(1) enlist public support for the stewardship of the archaeological record; (2) explain and promote the use of archaeological methods and techniques in understanding human behavior and culture; and (3) communicate archaeological interpretations of the past" (American Antiquity, 1996). 5) Intellectual property: "As contained in the knowledge and documents created through the study of archaeological resources, is part of the archaeological record. As such it should be treated in accord with the principles of stewardship rather than as a matter of personal possession" (American Antiquity, 1996). 7) Records and Preservation: "Archaeologists should work for the preservation of, and long term access to, archaeological collections, records, and reports" (American Antiquity, 1996). 8) Training and resources: "Given the destructive nature of most archaeological investigations, archaeologists must ensure that they have adequate training, experience, facilities, and other support necessary to conduct any program of research they initiate in a manner consistent with the foregoing principles and contemporary standards of professional practice" (American Antiquity, 1996).
These principles should be considered a good guideline for all archaeologists on how they conduct themselves throughout the different aspects of ethics in archaeology. We do not consider these principles a complete list mainly because the probable number of situations in which an ethical dilemma could arise is next to infinite. It would be improbable to know how to handle all situations since we never really know what situations may arise and how they can change from one moment to the next.
The last thing we would like to discuss about archaeology is ethics in the classroom. In the past years of our undergraduate career we have had little exposure to ethics in anthropology and archaeology. Our Senior Seminar class is the first course in which many of our classmates have had in depth discussions about ethics in our field. In the interviews conducted for the research on ethics in academia we asked our informants about teaching ethics. The majority of the responses led us to this conclusion. Professors of anthropology and archaeology do have their own set of ethical beliefs, but they try not to let that side of them come out too much in the classroom. This is because they would like to see their students formulate their own opinions about ethical dilemmas that are discussed. It seems that professors will try to provide a wide body of information to the students from which they can form their own biases and ideas about how to react to ethical situations. We must point out that when teaching students to conduct fieldwork (such as excavations), the teachers must make sure to stick to guidelines that encompass such important work. If guidelines are not followed and a student goes out into the field with lack of knowledge and skills a mishap could occur that could be disastrous to the archaeological record. When teaching ethics, a key factor that should be brought to both the students and the professors attentions should be the context in which ethics will be applied and by whom they are applied by. Institutional Review Boards:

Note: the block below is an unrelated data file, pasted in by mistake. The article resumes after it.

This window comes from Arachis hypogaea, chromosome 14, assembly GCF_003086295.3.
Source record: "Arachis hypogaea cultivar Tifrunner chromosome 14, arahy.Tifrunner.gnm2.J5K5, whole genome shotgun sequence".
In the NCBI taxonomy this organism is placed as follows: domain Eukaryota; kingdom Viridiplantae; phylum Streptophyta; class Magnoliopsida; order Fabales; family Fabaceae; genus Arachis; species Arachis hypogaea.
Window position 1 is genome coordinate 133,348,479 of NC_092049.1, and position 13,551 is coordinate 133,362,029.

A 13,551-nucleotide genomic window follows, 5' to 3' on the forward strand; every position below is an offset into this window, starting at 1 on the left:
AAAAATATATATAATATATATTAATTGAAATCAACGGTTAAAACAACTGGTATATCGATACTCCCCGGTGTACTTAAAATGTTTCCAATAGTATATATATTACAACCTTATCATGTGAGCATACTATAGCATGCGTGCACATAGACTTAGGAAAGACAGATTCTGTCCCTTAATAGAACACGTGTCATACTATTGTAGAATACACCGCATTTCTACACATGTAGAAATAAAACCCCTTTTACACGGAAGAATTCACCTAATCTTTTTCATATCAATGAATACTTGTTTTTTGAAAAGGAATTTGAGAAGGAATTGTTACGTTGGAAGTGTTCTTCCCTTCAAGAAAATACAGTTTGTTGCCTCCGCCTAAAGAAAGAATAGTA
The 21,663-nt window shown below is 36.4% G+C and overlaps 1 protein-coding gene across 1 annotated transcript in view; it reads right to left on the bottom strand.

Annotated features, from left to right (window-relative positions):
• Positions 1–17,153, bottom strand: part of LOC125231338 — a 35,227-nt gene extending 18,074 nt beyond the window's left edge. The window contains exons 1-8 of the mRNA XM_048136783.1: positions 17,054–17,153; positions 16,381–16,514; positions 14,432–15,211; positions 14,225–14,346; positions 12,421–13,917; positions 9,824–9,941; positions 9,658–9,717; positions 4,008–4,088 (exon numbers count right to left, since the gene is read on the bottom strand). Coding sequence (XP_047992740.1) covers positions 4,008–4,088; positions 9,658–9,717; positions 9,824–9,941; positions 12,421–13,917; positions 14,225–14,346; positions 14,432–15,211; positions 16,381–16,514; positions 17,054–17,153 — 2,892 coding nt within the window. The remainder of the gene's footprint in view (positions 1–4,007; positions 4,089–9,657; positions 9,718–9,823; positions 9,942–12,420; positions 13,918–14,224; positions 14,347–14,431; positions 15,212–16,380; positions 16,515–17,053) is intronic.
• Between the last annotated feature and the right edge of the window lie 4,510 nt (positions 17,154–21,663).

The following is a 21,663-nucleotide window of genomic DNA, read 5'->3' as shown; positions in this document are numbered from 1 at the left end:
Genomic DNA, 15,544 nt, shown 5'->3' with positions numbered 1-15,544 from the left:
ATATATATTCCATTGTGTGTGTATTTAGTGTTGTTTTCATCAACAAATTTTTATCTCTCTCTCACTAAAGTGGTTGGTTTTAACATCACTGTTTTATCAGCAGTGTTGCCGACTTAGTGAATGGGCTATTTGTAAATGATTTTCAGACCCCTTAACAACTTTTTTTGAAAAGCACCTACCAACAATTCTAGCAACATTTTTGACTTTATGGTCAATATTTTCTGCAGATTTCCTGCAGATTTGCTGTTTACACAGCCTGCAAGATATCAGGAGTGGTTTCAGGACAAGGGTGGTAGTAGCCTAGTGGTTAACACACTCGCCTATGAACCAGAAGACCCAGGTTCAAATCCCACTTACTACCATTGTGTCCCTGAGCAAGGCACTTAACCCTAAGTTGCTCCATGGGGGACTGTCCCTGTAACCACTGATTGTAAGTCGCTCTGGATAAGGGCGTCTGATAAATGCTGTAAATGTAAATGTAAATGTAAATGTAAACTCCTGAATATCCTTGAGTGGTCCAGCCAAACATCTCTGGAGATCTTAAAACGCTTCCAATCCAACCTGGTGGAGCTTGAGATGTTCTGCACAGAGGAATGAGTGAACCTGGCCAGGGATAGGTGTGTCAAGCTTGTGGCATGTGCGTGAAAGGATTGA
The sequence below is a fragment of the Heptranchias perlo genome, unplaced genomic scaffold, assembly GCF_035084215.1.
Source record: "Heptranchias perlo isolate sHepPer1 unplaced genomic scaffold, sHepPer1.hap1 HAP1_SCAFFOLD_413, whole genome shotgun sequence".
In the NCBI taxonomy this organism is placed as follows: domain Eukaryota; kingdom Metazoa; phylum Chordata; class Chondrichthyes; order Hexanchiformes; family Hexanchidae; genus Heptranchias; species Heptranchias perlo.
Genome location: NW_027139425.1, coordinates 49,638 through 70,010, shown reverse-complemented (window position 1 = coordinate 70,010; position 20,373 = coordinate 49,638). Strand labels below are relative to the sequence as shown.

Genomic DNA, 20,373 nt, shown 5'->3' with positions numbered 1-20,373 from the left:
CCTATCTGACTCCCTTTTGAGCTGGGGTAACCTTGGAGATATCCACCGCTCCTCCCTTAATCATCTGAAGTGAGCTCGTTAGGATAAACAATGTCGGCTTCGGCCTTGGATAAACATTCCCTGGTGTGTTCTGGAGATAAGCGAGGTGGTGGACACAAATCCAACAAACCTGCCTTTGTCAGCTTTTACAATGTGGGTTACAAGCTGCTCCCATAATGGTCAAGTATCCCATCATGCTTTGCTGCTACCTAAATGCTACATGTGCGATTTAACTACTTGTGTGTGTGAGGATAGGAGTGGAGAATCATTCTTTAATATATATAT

One of the most important aspects of anthropology is field work and research. When pursuing a degree in anthropology (both undergraduate and graduate) research is involved. One of the elements, and what many believe to be an obstacle, in research is getting your project approved by the IRB (Institutional Review Board). In this portion of the paper we will discuss what the IRB is, who is consists of, who is affected by it, and what it regulates among other aspects.
Institutional Review Boards are implemented by the government and are used to protect human beings who are the subjects of research. They work to protect people from physical or mental injury (AAUP, 1). These rules and regulations have been present in some form for over thirty years. IRB's were formed mostly due to concerns about informed consent and risks associated with clinical and biomedical research. The concerns began with the Nuremberg Code of 1948 which formulated standards for researchers who experimented on concentration camp prisoners (AAUP, 2). Another study called the Tuskegee Syphilis Study caused concern. In this study the government purposely and deceptively withheld treatment from poor black men with syphilis from the years 1932-1972, the purpose of the study was to see the progression of the disease to the human body if it wasn't treated (Brainard, 2). Social scientist have been subject to the IRB's regulations almost from the very start. As of the year 2000 there were an estimated 4,000 IRB's working in the United States. In 1995 around 35,000 to 45,000 researchers conducted human subject research under the IRB (AAUP, 3). IRB's are a permanent aspect of research institutions in the United States.